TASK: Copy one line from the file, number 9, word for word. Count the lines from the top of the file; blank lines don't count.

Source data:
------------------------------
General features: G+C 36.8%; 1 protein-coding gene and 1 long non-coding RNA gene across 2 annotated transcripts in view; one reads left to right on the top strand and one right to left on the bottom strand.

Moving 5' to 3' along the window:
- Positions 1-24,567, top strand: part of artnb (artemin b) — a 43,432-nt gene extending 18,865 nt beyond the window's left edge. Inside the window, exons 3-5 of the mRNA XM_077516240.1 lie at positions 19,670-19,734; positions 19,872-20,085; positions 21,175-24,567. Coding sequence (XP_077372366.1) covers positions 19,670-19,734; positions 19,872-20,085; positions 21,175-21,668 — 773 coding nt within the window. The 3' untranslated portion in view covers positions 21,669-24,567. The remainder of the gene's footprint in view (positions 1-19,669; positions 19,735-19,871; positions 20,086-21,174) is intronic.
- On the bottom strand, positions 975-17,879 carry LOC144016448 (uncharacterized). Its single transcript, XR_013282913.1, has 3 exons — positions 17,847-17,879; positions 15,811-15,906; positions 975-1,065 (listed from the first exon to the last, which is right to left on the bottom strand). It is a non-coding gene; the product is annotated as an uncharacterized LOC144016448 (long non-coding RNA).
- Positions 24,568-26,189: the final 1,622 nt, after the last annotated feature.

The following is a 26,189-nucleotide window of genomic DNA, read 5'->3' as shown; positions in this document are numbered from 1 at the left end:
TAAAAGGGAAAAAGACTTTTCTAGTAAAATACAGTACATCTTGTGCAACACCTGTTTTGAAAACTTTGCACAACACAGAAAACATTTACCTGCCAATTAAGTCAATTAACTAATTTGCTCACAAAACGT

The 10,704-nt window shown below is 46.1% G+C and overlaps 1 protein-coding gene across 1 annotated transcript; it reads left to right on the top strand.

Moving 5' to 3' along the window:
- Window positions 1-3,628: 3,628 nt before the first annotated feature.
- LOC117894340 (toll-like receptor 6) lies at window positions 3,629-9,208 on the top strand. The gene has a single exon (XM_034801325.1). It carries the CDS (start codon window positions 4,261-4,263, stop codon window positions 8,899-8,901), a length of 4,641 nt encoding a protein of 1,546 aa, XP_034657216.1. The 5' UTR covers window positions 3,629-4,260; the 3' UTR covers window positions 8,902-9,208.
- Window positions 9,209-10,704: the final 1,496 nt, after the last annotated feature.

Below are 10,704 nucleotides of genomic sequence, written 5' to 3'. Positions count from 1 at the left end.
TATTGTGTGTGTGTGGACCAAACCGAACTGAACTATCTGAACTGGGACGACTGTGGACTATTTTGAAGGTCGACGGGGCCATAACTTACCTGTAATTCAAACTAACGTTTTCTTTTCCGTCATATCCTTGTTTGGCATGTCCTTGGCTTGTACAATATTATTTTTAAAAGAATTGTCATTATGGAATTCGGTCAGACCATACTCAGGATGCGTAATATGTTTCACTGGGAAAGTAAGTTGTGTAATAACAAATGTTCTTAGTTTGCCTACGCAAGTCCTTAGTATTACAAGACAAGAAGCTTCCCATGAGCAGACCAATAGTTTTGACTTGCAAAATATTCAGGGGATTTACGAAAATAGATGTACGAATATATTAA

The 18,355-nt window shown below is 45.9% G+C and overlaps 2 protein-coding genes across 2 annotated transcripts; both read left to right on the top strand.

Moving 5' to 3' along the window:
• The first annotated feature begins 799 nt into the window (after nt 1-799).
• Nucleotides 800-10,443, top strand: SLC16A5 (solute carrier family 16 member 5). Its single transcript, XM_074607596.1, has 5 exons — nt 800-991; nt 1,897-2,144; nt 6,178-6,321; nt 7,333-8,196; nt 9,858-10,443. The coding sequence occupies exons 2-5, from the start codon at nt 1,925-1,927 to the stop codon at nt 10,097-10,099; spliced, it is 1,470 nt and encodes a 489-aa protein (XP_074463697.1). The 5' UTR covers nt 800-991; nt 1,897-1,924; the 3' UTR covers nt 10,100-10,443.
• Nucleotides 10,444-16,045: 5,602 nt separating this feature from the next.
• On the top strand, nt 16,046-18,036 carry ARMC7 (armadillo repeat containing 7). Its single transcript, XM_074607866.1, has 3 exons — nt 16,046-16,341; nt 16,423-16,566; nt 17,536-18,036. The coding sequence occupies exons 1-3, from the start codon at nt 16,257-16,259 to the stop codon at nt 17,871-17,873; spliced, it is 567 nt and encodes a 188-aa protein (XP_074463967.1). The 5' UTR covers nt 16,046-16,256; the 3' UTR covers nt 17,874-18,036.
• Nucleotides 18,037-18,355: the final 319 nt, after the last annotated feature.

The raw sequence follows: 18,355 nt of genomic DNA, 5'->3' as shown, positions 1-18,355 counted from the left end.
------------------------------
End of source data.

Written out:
Moving 5' to 3' along the window: